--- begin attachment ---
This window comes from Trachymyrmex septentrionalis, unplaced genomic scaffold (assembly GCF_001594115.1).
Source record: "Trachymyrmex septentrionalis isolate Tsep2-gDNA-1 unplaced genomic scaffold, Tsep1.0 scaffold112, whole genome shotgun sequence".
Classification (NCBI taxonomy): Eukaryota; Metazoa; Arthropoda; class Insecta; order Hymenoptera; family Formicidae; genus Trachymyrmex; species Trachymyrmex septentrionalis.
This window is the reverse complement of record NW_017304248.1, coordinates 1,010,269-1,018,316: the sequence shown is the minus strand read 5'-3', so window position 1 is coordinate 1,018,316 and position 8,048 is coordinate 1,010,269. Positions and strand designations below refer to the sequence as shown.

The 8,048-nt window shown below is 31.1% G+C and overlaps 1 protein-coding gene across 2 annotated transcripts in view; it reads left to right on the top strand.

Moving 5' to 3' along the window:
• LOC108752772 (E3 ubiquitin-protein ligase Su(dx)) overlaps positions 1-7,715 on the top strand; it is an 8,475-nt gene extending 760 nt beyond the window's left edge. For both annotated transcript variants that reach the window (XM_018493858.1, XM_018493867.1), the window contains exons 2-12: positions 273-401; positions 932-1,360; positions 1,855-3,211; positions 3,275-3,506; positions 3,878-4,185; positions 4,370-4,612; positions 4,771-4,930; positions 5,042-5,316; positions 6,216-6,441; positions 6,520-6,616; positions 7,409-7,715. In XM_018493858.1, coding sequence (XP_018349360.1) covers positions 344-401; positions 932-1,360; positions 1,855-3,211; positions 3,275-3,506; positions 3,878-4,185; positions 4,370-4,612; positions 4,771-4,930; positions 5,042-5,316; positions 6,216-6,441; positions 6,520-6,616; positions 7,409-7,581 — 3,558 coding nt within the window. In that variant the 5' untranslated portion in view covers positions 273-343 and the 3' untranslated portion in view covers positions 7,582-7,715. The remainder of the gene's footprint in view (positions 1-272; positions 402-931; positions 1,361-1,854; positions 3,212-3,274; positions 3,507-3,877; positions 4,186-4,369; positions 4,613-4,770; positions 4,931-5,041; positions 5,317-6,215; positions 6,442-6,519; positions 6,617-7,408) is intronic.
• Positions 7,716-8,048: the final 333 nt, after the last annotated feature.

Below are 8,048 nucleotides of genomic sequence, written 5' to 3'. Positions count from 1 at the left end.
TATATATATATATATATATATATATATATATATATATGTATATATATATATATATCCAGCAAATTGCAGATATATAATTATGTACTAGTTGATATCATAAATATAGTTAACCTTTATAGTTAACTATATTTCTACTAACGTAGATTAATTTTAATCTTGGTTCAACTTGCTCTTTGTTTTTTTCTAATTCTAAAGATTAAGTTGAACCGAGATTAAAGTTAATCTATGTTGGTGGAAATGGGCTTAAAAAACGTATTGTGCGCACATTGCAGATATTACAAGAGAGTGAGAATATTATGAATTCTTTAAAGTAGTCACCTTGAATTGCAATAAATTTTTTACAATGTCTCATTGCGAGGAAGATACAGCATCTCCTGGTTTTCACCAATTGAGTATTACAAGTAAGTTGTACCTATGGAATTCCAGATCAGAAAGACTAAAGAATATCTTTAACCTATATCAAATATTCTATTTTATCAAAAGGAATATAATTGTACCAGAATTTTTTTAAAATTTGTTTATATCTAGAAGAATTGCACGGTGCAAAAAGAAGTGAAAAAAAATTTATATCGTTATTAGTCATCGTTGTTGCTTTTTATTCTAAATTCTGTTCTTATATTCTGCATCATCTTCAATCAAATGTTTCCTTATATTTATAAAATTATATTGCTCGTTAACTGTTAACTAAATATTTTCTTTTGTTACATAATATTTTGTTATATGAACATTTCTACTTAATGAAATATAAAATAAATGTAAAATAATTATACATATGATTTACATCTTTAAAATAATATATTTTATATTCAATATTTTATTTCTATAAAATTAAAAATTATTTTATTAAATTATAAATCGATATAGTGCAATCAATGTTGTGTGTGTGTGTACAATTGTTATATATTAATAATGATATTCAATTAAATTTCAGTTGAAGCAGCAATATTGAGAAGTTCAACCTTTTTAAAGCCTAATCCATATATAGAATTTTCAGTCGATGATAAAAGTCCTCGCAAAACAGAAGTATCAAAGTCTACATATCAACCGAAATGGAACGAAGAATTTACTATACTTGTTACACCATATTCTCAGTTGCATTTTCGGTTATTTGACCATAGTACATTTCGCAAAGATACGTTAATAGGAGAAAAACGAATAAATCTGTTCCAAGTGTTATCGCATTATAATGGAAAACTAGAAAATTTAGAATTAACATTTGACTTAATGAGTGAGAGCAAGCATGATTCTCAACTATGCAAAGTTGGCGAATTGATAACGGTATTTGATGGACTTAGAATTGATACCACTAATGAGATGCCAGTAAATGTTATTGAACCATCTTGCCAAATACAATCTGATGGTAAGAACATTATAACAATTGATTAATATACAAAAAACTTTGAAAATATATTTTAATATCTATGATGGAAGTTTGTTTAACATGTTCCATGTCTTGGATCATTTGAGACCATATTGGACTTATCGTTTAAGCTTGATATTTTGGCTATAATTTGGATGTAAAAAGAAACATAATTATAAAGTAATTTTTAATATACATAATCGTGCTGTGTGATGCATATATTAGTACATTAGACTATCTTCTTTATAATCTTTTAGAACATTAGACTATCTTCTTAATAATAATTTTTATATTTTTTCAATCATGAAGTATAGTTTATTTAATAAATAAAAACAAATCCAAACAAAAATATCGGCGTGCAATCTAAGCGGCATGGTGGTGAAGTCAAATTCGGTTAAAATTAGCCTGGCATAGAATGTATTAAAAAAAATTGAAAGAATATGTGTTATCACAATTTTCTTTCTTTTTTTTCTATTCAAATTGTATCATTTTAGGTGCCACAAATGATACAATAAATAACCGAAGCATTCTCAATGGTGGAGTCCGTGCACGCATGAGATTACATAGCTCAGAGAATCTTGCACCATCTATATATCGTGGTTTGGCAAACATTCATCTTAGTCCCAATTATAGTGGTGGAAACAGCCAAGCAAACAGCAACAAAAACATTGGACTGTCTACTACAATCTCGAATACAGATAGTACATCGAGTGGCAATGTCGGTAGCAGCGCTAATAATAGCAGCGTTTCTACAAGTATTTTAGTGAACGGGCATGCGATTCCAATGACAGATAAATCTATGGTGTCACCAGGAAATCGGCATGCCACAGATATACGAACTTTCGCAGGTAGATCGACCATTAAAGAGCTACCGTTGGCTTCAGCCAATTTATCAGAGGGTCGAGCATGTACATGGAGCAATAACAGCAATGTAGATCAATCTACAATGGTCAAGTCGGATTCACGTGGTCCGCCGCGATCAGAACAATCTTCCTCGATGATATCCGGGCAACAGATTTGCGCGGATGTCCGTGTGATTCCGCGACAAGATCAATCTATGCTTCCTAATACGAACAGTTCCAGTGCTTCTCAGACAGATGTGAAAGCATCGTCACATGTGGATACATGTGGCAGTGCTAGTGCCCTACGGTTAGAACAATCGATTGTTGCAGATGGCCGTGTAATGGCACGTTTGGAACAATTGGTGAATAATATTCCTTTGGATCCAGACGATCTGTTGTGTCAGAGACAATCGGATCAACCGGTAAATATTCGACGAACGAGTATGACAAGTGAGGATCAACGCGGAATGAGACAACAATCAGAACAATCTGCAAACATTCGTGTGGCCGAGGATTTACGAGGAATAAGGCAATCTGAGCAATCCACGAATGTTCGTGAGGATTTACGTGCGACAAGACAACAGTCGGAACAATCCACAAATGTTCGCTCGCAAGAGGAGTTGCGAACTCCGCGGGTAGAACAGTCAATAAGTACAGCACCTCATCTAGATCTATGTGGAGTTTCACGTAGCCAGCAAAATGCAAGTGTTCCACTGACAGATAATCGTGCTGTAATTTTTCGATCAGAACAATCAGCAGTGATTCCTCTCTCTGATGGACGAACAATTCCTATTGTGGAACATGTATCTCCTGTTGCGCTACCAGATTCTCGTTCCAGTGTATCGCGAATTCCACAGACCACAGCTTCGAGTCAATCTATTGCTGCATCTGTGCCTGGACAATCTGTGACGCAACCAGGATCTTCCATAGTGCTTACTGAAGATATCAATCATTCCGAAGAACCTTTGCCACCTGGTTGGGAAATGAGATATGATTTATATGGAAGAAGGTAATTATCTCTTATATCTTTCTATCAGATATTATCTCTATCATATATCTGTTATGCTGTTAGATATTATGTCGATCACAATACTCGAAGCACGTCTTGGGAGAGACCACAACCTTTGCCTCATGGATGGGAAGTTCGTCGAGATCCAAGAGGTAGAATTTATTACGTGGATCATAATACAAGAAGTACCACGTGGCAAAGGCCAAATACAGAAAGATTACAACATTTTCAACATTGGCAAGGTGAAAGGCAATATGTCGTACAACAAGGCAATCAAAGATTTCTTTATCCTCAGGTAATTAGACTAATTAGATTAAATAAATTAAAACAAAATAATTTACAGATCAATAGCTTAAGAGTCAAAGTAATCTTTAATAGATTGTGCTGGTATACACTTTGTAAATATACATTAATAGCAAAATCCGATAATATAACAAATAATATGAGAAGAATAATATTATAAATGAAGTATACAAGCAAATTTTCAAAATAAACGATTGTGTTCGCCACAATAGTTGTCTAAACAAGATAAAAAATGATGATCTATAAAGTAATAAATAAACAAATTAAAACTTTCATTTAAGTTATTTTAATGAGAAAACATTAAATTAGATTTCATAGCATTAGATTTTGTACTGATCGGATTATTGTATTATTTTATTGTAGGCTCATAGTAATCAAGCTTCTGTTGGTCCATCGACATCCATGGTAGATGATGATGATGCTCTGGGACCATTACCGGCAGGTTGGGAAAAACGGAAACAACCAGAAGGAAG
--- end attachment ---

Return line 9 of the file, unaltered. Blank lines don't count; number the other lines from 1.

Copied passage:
Below are 8,048 nucleotides of genomic sequence, written 5' to 3'. Positions count from 1 at the left end.